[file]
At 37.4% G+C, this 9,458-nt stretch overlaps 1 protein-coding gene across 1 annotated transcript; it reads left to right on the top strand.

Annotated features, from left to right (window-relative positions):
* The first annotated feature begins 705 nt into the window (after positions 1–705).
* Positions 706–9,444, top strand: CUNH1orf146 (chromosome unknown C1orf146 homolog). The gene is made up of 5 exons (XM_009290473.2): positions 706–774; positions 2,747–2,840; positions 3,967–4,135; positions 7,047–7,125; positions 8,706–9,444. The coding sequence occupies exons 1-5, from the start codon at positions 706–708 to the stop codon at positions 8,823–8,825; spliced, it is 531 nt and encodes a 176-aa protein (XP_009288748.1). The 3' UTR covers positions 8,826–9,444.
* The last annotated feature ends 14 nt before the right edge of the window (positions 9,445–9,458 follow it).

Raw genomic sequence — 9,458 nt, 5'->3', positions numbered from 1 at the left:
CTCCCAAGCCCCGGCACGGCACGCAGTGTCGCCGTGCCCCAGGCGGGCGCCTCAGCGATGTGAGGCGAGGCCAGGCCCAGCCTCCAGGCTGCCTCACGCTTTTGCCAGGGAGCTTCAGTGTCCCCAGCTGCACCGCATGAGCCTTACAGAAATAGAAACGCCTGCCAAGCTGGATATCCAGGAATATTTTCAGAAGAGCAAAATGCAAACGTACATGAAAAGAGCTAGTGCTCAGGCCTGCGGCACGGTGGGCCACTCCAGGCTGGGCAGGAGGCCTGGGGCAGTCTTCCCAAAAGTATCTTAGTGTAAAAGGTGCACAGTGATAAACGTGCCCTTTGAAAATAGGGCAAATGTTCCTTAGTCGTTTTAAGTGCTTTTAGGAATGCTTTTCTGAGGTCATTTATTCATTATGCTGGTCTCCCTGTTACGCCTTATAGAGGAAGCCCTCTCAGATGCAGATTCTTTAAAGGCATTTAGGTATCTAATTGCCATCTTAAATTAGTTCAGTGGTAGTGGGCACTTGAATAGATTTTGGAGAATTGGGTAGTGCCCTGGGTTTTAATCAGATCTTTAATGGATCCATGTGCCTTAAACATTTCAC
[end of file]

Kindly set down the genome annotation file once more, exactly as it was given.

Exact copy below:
At 37.4% G+C, this 9,458-nt stretch overlaps 1 protein-coding gene across 1 annotated transcript; it reads left to right on the top strand.

Annotated features, from left to right (window-relative positions):
* The first annotated feature begins 705 nt into the window (after positions 1–705).
* Positions 706–9,444, top strand: CUNH1orf146 (chromosome unknown C1orf146 homolog). The gene is made up of 5 exons (XM_009290473.2): positions 706–774; positions 2,747–2,840; positions 3,967–4,135; positions 7,047–7,125; positions 8,706–9,444. The coding sequence occupies exons 1-5, from the start codon at positions 706–708 to the stop codon at positions 8,823–8,825; spliced, it is 531 nt and encodes a 176-aa protein (XP_009288748.1). The 3' UTR covers positions 8,826–9,444.
* The last annotated feature ends 14 nt before the right edge of the window (positions 9,445–9,458 follow it).

Raw genomic sequence — 9,458 nt, 5'->3', positions numbered from 1 at the left:
CTCCCAAGCCCCGGCACGGCACGCAGTGTCGCCGTGCCCCAGGCGGGCGCCTCAGCGATGTGAGGCGAGGCCAGGCCCAGCCTCCAGGCTGCCTCACGCTTTTGCCAGGGAGCTTCAGTGTCCCCAGCTGCACCGCATGAGCCTTACAGAAATAGAAACGCCTGCCAAGCTGGATATCCAGGAATATTTTCAGAAGAGCAAAATGCAAACGTACATGAAAAGAGCTAGTGCTCAGGCCTGCGGCACGGTGGGCCACTCCAGGCTGGGCAGGAGGCCTGGGGCAGTCTTCCCAAAAGTATCTTAGTGTAAAAGGTGCACAGTGATAAACGTGCCCTTTGAAAATAGGGCAAATGTTCCTTAGTCGTTTTAAGTGCTTTTAGGAATGCTTTTCTGAGGTCATTTATTCATTATGCTGGTCTCCCTGTTACGCCTTATAGAGGAAGCCCTCTCAGATGCAGATTCTTTAAAGGCATTTAGGTATCTAATTGCCATCTTAAATTAGTTCAGTGGTAGTGGGCACTTGAATAGATTTTGGAGAATTGGGTAGTGCCCTGGGTTTTAATCAGATCTTTAATGGATCCATGTGCCTTAAACATTTCAC